The physical examination is an important part of the diagnostic process. Although slightly embarrassing and a little uncomfortable at times – especially if the doctor has cold hands – it complements the case history and can provide valuable confirmatory evidence for a particular illness.
Sometimes doctors will carry out a physical screen, examining many of the body systems, but this is mostly done for insurance medicals and the like. More often the physician will home in on one or two areas that have been flagged by the case history. For example in a patient who complains of shoulder pain the doctor will examine the shoulder for tenderness and movement. But as pain can be referred to the shoulder from the upper abdomen, then this area may be examined as well.
Common Aspects of the Physical Examination
The examination always starts with a look at the patient’s general demeanour. Such things as skin tone, posture, approximate weight, gait and voice are noted. Then, after the case history, the physical examination of relevant areas begins.
- Ears, nose, throat and eyes: frequently examined in suspected infection. May infections start in the throat and can go on to affect the ears, particularly in children. In cases of tinnitus and deafness the first thing the doctor will look for is ear wax blocking the auditory canal. The first sign of some viral infections is increased secretion from the eyes. The eyes are also examined for blood vessel changes due to high blood pressure.
- Skin: rashes of various types commonly take people to the doctor. They can be a symptom of infections – measles and chicken pox for example or be due to a skin disorder such as psoriasis. Allergies frequently manifest on the skin. The skin may also be examined for abnormal moles, it being vitally important that melanoma is diagnosed early. If you are suffering from melanoma you can have a melanoma cancer treatment done by professional doctors.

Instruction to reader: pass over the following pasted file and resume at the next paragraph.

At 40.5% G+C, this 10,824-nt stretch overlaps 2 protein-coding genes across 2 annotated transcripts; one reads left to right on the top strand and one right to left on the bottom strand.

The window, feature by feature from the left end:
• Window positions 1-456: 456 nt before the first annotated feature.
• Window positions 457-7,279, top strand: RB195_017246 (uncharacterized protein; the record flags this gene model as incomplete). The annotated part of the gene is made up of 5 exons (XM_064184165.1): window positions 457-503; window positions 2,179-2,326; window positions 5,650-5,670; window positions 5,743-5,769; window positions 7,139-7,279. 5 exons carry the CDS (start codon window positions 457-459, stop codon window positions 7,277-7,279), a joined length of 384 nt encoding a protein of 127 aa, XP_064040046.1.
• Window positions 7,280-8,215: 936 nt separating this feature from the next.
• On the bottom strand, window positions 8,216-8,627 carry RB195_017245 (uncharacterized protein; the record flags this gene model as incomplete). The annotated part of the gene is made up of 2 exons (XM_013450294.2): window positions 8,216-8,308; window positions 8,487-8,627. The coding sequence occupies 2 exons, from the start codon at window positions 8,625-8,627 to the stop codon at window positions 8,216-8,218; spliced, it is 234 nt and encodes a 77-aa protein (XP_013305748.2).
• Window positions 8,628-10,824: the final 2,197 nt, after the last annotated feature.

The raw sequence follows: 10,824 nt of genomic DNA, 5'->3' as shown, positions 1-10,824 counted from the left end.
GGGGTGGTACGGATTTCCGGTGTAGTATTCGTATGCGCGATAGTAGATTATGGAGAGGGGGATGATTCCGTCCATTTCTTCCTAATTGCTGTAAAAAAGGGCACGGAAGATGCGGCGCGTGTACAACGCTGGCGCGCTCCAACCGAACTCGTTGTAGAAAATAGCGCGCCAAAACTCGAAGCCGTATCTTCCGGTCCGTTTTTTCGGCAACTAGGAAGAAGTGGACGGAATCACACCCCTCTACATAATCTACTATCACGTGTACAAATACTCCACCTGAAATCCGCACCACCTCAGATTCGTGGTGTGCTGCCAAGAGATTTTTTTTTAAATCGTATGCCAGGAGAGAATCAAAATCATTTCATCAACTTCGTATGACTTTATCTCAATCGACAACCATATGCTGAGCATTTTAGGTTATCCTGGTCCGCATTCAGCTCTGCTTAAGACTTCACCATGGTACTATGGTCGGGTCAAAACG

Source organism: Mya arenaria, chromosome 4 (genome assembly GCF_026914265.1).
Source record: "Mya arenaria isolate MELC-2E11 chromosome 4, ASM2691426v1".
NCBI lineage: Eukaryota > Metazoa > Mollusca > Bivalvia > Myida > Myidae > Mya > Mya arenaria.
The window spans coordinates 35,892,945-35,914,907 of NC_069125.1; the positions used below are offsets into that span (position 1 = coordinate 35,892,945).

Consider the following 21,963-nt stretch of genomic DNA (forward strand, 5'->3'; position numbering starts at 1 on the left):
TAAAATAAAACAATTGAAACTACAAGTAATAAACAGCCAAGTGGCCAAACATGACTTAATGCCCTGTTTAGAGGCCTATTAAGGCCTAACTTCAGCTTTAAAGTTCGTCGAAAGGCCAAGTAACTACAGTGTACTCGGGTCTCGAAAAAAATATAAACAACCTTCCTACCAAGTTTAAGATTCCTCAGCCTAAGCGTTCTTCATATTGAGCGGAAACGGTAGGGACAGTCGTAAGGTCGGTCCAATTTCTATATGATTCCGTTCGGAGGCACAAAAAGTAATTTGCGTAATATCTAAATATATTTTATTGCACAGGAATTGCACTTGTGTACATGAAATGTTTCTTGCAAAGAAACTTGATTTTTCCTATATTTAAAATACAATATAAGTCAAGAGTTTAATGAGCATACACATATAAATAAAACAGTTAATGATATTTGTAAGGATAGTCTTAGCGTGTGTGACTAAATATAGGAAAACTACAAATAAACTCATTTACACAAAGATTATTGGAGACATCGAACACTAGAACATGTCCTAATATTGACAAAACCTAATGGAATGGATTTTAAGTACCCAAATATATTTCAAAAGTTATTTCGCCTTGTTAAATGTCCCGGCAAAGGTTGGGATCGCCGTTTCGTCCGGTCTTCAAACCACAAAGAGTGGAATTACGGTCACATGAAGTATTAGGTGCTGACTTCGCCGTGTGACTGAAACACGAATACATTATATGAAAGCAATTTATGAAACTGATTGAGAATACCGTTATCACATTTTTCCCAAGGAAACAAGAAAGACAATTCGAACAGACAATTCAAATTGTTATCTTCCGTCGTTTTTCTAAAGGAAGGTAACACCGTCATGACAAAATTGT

- Chest: any suspected heart condition or chest problem will inevitably lead to examination with the iconic stethoscope. In the heart, abnormal sounds from a leaking valve, for example, or irregular beats may be sought. In persistent chest infection the doctor will listen for signs of pneumonia.
- Abdomen: complaints of abdominal pain will lead to palpation of the abdomen. Tenderness and swellings are felt for. Inflammation of the bowel, ovaries or bladder will often produce pain on pressure. Gall bladder inflammation may give a characteristic very sharp pain on firm pressure over the liver.
- Musculoskeletal system: strains and sprains will lead to the affected area being examined for swelling, spasm and any limitation of movement. Joints are also examined in arthritis. In osteoarthritis joints may be swollen but are not usually red and hot. In rheumatoid arthritis the joints can be red, hot and swollen. Different types of arthritis will often present with a characteristic pattern of joint involvement
- Nervous system: damage to the nervous system can arise from a number of causes. Trauma, whether to the head, spine or peripheral nerves, degenerative disease such as multiple sclerosis and tumours will all leave tell tale signs. Such functions as balance, coordination and eye movements are examined. Commonly, reflexes, skin sensation and muscle power are tested. These check the functioning of the circuits from the brain down the spine and those from the spine to the muscles and skin. Any abnormalities could be due to nerve entrapment, nerve degeneration or problems with the system’s control centre – the brain.
Any abnormalities found in the physical examination may well lead to further specialist investigation such as blood tests or imaging.
This article is for information only. If you have any health concerns you should consult your doctor.